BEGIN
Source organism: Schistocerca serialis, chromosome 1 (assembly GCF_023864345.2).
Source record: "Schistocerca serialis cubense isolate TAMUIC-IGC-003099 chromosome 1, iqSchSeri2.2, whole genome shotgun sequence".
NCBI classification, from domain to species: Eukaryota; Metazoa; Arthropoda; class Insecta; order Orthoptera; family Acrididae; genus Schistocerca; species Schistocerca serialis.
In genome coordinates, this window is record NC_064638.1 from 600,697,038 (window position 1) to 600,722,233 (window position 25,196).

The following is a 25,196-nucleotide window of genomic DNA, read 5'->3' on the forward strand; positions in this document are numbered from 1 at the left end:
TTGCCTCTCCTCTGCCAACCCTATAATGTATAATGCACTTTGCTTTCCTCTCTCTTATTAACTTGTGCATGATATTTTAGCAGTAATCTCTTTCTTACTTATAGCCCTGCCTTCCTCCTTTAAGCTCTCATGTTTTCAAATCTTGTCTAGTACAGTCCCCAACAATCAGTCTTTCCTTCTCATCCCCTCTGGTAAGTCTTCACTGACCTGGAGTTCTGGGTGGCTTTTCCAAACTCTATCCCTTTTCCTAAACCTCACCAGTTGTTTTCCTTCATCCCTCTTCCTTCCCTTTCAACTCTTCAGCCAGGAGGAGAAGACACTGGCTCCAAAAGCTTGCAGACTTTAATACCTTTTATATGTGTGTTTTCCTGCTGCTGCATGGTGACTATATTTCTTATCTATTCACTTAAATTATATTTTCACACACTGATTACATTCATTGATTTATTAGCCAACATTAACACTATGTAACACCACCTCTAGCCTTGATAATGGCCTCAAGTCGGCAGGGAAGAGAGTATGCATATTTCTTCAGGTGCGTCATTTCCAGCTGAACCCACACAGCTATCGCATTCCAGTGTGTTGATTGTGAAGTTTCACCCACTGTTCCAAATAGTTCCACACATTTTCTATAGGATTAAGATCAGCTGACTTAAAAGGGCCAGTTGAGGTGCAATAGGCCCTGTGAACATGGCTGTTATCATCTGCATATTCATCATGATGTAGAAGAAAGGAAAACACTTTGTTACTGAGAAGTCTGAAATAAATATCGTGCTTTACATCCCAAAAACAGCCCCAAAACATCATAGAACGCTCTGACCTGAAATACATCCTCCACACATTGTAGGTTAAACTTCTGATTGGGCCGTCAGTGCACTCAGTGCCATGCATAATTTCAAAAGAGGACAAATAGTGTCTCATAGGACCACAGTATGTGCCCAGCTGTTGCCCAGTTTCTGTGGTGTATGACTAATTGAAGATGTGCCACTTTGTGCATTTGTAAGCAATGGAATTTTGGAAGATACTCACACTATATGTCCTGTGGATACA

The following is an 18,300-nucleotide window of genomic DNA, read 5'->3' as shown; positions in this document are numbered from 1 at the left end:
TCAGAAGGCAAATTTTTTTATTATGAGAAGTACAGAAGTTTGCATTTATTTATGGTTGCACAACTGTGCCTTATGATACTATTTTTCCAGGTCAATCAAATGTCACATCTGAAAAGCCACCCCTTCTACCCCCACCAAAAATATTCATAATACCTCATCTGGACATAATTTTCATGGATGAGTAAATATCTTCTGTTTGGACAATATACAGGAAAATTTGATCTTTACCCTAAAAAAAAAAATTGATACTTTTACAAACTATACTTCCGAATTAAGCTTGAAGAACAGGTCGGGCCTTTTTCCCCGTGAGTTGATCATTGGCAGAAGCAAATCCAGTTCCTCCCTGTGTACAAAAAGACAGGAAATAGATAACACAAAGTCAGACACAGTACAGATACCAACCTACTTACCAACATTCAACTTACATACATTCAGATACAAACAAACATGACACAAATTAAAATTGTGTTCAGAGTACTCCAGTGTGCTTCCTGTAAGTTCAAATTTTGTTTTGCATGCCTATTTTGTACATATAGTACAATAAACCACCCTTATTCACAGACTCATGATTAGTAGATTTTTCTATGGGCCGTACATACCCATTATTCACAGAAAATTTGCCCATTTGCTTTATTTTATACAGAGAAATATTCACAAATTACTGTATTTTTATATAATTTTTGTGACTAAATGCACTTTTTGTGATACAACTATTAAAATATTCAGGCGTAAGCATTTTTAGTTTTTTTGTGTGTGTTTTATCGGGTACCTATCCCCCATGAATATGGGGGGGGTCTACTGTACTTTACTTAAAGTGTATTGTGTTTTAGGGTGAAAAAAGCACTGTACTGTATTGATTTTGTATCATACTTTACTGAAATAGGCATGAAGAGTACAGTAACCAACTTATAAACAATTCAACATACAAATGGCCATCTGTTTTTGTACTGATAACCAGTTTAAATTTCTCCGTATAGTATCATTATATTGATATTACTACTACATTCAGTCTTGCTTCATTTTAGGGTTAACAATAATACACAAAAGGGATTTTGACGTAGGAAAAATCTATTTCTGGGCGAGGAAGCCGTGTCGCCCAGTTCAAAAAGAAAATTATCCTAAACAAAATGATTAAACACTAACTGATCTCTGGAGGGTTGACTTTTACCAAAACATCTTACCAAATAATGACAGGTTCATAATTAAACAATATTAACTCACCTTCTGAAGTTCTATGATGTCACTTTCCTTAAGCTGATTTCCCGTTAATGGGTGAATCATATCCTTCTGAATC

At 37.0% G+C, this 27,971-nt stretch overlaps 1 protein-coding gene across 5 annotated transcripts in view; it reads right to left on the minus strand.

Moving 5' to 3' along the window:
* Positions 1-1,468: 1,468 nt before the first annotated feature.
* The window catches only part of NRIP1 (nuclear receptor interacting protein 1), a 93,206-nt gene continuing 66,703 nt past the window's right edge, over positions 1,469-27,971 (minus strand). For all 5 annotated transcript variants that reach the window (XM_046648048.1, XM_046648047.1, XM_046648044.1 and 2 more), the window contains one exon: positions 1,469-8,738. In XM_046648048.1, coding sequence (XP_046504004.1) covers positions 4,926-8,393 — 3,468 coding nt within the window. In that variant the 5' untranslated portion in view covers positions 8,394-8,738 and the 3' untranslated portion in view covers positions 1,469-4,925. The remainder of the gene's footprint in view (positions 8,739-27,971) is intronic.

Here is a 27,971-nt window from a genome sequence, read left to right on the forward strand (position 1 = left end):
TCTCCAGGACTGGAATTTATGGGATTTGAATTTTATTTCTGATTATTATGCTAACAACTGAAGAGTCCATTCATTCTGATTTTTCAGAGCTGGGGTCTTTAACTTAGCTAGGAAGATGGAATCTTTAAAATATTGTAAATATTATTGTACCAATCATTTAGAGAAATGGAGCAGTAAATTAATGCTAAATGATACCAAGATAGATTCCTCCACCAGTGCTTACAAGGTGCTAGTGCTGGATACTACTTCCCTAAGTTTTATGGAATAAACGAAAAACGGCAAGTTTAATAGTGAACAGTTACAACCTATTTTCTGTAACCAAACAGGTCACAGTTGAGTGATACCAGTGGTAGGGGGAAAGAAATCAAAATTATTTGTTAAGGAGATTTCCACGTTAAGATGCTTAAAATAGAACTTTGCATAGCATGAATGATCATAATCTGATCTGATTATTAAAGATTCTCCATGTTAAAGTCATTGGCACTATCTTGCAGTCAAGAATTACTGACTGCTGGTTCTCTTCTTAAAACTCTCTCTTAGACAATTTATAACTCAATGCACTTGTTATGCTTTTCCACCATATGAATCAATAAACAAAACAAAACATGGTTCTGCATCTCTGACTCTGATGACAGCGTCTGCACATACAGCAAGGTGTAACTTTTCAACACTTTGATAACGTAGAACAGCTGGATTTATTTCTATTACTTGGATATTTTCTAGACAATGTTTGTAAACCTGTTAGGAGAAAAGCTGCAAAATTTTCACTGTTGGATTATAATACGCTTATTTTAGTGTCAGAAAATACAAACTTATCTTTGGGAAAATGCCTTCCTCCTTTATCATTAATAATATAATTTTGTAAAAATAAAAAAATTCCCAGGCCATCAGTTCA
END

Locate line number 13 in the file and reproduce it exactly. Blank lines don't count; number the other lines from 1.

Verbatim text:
Here is a 27,971-nt window from a genome sequence, read left to right on the forward strand (position 1 = left end):